A few weeks ago, I penned an article on value addition strategies for cattle keepers. A particularly keen reader noticed that I was biased towards dairy production and requested I also address beef production specifically marketing strategies.
Get to know market
Before you get into beef production you must know your market. Knowing your market entails knowing its location — transport cost to a butcher man, to a school or at a certain slaughter house. Know what the market requires (preferences) and know when it peaks that is when is demand likely to be higher or lower. By this I mean produce for the market.
Most importantly know the beef breeds – I recommend Boran, Shaiwals and Fleckvieh and their crosses based their quick maturity and ability to adapt to arid and semi arid lands and resistance to tick-borne diseases. When sourcing for these bull calves consider age. If you get calves below two months you need to have enough milk to feed them. Bull calves are in most instances sold off immediately especially in dairy farms which can act as a good and affordable source for foundation stock. There are key parameters you need to know about your beef animal and they relate to weight which is a sum total of the meat and the bones. Live weight is the number of kilos a living animal has. You can easily measure using a weighing band. This is a calibrated band that is passed around the chest area and gives a close estimate of the live weight. The carcass weight/dead weight or dressed weight is another important measure and this is calculated by multiplying the live weight by the dressing percentage and dividing that by 100.
Carcass weight is what remains after the internal organs (offal), the lower legs, head, skin and tail have been removed from an animal. This is the meat that the butchery will display for sale.
The dressing percentage is calculated by dividing the carcass weight with the live weight and multiplying by 100 to yield a percentage. It is normally approximated at 63 per cent but may vary according to the sex, age, breed and fatness of the animal. So if your cow weights 350 kgs live weight, carcass weight will be 220.5 kilos.
The farmer is always a loser whenever he decides to sale his beef animal through a middleman or broker. Imagine you have spent more than a year with your beef animal; feeding it and treating it then a man comes who spends a day or two with the animals but makers more profits from it. Brokers exploit farmer’s ignorance of the value of their animal and the prevailing market prices.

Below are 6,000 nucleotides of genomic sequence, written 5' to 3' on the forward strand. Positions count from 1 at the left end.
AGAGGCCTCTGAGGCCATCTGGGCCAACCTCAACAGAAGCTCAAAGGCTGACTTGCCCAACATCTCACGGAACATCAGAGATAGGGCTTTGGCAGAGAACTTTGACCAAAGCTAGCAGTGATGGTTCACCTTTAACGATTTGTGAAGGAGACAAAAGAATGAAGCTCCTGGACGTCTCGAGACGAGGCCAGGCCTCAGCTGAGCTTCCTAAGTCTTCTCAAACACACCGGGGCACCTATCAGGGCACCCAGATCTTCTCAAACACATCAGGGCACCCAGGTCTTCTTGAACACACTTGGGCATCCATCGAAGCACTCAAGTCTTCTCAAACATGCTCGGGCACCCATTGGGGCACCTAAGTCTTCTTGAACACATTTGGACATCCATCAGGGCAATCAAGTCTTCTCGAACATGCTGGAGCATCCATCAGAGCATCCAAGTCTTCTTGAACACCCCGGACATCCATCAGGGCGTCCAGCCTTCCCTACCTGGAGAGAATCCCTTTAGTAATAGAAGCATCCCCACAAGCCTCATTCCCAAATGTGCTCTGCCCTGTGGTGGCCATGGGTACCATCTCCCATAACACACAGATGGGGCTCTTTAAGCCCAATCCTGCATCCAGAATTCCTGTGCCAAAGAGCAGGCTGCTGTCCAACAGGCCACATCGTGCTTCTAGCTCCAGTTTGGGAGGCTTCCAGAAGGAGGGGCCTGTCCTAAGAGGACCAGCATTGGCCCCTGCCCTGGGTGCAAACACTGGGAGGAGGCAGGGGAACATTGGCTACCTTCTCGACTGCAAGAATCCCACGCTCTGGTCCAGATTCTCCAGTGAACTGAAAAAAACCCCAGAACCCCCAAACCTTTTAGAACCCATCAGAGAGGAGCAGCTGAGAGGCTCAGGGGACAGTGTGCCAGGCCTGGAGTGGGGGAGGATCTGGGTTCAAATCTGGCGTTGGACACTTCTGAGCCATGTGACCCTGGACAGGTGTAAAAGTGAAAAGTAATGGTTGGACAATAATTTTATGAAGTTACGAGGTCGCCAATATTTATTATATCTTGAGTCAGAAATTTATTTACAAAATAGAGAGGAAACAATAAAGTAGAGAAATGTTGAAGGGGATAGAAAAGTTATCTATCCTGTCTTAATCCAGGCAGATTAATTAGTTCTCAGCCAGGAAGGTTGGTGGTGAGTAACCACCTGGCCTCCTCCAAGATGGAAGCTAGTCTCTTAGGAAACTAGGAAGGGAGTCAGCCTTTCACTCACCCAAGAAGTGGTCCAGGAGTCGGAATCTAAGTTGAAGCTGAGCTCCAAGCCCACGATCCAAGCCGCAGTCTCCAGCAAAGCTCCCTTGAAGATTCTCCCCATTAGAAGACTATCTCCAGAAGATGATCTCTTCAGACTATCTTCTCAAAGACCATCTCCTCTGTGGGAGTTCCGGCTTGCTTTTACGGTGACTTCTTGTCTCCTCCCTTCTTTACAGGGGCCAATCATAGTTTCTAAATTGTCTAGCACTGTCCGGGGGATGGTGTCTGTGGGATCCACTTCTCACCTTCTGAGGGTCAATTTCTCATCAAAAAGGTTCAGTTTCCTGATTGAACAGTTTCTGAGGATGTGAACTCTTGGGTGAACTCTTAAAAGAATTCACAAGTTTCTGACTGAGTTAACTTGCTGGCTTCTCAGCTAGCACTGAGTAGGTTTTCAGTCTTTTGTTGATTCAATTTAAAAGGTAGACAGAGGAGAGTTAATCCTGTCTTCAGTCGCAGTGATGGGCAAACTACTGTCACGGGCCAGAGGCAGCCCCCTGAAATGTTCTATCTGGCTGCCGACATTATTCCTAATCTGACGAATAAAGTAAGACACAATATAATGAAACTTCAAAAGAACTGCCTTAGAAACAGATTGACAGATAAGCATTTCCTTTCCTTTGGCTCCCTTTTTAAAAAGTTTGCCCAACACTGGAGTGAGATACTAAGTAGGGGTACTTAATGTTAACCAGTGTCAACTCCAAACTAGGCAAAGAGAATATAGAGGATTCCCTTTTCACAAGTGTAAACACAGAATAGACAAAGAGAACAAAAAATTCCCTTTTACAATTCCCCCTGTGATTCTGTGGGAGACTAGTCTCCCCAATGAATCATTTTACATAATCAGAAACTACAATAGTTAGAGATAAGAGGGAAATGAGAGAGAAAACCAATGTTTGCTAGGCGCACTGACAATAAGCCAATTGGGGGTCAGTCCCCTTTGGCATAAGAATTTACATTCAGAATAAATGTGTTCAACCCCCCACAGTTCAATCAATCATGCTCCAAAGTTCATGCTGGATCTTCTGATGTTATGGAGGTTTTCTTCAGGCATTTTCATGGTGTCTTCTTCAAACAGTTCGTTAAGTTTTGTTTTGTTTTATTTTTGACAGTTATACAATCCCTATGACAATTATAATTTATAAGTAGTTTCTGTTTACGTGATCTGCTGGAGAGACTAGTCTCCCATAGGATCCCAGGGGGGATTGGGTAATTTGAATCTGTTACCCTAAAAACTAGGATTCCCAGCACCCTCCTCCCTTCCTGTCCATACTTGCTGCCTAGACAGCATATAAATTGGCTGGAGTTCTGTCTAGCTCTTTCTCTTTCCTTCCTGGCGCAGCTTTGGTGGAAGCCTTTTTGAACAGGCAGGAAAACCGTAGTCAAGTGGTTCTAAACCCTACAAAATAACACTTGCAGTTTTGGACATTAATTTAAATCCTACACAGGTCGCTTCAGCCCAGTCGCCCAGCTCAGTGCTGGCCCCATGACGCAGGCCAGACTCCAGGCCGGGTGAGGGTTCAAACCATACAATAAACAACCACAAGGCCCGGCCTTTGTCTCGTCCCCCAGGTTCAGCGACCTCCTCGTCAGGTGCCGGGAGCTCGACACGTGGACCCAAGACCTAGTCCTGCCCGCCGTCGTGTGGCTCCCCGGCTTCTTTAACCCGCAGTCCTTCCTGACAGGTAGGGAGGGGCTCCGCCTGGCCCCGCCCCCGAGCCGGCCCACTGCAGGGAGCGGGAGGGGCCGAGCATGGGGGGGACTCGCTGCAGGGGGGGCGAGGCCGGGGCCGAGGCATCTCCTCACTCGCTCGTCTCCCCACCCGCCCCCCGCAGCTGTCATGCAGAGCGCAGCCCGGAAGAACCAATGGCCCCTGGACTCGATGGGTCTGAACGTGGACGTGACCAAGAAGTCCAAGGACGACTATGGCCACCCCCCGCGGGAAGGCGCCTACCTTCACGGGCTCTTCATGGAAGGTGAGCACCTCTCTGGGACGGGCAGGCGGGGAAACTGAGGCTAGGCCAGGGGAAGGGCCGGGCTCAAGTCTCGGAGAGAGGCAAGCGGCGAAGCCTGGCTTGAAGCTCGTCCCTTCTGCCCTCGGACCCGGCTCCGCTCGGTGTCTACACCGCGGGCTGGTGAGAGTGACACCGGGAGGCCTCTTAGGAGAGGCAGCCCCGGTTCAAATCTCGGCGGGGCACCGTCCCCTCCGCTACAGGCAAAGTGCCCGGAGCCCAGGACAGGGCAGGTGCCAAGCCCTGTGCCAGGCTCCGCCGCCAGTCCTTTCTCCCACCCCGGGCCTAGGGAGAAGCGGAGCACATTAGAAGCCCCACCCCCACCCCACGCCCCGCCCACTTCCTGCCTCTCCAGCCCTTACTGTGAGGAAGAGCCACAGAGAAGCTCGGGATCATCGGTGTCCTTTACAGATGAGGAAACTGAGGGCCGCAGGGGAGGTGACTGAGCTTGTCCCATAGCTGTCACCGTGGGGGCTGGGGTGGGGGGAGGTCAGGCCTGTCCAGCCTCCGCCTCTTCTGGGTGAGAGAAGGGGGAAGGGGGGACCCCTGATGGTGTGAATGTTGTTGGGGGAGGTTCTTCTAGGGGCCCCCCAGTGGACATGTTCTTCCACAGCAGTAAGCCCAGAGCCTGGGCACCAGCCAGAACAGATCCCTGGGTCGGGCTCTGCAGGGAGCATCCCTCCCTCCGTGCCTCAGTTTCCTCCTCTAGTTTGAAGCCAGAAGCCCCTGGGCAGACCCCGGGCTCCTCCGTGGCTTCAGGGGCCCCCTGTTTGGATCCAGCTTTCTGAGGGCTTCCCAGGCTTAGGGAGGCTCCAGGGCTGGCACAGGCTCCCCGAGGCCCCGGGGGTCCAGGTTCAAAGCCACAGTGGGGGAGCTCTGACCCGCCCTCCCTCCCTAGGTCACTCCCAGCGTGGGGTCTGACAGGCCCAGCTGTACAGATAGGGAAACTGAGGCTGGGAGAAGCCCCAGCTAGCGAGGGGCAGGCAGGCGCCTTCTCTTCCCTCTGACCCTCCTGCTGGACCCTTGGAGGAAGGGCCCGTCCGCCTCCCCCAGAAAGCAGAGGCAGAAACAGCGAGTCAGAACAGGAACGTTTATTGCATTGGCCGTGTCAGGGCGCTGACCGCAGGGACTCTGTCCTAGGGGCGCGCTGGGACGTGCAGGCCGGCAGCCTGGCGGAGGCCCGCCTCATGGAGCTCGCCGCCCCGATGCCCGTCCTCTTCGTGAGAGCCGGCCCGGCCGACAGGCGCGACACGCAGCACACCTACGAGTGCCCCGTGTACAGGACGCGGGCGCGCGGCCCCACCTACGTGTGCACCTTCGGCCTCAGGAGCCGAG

If you must sell through a middleman; be kind to yourself and minimise exploitation. There are several ways of doing this. One is, know your animal and the approximate price. Beef animals selling point is the live weight. Second, you can bypass the middleman by forming a group of several beef farmers. There is always strength in numbers. As a group, you hire a vehicle and transport your animals to the market and bargain for a better price even from the middlemen. Still as a group, you can collectively take an order and in so doing get a better price for your livestock.
You will get better prices if you sell your animal when the demand for meat is high. This can be for example festive seasons when consumers buying power is high. Or for a season that meat supply is likely to be low.
I know of some farmers who are already into organic beef production in Kenya. Veal production is another beef production that farmers can use to add value to their meat. Veal refers to the soft tender meat got from calves killed before weaning and that have been fed on milk alone. Veal production nonetheless requires good planning to satisfy the veal market.
Simple processing like mincing the meat can help you get more from a kilo of meat or applying the beef cut concept in marketing beef if you are running butchery so that you package T-bone, Rib eye and strip steaks of meat.
(The writer was the Vet of the Year 2016 and works with the Kenya Tsetse and Trypanosomiasis Eradication Council – KENTTEC, [email protected])